Red Tomato Chutney

Yields about 900g/2lb

25g/1oz yellow mustard seeds

1.3kg/3lb ripe tomatoes

225g/8oz onions

15g/ ½oz peeled fresh ginger 

15g/½oz salt

1tsp paprika

pinch cayenne pepper

225ml/8floz cider or white wine vinegar

175g/6oz brown sugar


Soak the mustard seeds in cold water for at least 2 hours prior to using. Blanch the tomatoes than roughly chop them either with or without the seeds whatever your preference. Peel and finely chop the onions and finely grate the ginger. Place the onions, the mustard seeds and the ginger in a saucepan along with the tomatoes, bring them to the boil and simmer for 20 minutes. Add the salt and the spices and half of the vinegar, cook gently for about 40 minutes or until quite thick. Add the sugar and the remaining vinegar, stir until the sugar has dissolved continue simmering for a further 10 minutes stirring occasionally. Allow to cool slightly, and then fill into sterilised jars, which have first been warmed then seal.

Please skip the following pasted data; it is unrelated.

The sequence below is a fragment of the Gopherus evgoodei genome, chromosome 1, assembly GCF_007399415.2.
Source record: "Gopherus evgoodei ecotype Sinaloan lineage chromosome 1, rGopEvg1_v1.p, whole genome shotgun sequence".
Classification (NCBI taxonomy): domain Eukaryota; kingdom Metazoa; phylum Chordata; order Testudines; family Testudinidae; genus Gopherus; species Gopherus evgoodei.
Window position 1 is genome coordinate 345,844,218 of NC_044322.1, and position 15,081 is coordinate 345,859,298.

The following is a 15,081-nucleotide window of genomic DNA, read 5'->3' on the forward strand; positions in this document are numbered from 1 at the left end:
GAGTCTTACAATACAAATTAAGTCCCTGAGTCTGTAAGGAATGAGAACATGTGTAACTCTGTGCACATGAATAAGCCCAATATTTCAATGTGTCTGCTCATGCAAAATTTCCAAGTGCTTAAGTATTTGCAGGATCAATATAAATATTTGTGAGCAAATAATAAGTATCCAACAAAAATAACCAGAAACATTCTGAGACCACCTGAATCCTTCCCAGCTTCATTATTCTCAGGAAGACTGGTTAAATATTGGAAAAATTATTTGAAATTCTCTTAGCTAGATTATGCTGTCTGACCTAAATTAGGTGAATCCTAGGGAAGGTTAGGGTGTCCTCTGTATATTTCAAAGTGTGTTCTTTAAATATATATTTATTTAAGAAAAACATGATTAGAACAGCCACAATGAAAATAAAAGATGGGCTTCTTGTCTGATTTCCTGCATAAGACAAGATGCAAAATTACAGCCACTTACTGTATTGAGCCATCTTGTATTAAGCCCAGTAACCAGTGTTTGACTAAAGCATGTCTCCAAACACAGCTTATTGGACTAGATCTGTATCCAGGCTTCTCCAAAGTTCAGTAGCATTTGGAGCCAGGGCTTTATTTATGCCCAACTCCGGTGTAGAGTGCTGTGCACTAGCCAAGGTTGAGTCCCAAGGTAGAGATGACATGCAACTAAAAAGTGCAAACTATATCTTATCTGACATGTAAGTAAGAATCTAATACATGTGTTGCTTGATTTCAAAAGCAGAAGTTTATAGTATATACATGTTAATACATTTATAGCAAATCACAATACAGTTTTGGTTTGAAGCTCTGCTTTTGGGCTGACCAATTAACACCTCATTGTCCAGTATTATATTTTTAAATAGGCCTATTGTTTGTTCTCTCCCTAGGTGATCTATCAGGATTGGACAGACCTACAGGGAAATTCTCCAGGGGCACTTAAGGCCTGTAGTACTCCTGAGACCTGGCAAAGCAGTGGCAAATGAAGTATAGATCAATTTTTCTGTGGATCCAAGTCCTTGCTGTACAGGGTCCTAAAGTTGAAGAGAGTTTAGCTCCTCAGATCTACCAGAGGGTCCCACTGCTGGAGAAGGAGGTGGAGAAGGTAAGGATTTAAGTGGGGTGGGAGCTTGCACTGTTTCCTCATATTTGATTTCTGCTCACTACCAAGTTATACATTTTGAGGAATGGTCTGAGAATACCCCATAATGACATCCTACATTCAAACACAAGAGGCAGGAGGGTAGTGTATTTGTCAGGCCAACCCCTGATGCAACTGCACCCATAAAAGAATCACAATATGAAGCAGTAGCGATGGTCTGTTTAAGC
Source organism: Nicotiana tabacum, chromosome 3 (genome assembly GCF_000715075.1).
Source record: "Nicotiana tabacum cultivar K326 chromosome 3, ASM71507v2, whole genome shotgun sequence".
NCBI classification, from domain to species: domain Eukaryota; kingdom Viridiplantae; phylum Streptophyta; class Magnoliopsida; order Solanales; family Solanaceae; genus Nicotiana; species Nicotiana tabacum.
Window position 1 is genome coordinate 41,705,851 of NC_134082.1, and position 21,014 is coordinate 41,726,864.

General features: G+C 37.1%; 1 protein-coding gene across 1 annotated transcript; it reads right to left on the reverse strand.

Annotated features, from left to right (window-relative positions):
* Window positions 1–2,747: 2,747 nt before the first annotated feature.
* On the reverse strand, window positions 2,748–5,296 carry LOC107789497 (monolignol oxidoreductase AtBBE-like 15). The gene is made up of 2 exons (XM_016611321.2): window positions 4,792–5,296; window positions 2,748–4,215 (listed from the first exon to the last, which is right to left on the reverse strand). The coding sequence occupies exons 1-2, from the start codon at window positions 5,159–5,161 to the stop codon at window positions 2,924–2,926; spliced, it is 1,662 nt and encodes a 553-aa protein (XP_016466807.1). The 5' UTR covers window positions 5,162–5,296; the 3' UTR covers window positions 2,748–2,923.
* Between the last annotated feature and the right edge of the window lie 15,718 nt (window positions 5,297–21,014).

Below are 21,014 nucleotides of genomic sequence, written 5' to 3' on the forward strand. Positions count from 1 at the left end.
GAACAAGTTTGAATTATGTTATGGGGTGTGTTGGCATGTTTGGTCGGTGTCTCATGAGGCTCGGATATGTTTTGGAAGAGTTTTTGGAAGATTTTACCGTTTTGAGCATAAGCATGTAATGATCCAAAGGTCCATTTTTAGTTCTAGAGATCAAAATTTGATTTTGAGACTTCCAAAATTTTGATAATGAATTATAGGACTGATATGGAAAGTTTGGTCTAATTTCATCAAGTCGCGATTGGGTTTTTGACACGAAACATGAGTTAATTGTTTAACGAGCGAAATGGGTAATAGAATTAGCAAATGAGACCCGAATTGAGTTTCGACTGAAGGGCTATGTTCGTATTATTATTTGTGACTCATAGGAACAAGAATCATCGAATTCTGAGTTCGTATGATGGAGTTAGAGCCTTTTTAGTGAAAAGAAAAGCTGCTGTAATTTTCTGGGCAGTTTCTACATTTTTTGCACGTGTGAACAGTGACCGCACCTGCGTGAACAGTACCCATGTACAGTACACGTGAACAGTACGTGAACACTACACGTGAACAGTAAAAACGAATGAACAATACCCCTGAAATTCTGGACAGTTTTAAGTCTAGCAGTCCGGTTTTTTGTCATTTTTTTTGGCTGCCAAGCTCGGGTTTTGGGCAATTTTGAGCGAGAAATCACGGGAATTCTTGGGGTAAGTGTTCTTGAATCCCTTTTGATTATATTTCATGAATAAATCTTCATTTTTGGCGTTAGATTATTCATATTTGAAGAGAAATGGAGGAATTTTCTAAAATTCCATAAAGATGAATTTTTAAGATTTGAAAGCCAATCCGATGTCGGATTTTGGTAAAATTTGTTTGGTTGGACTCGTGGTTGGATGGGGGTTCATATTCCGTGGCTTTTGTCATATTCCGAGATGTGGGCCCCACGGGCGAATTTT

As our eating habits have changed and our palettes and experiences of food have broadened then do not only concentrate on turning the surplus produce into the age-old chutneys etcetera, what about turning those extra herbs that will soon die back, especially that basil, into pesto! It does not have to be basil either, any herb or even mixture of herbs will do. Then once made, if there is a lot, as pesto will keep very well in the refrigerator for some time, it can always be frozen although it is probably best not to add the parmesan to it till it is defrosted. The shops are full of the stuff these days yet it is so easy, and satisfying, to make your own.


2 large bunches of basil or other herbs picked of their stalks

115g/4oz grated Parmesan

85g/3oz pine kernels

2 large cloves of garlic, peeled

300ml/½ pt olive oil (depending how thick you want it)

salt and pepper

Place all of the ingredients in a food processor and blend to the desired consistency.

If freezing add less oil and thin it out with extra oil if needed after defrosting.

The pine kernels can first be toasted if wished.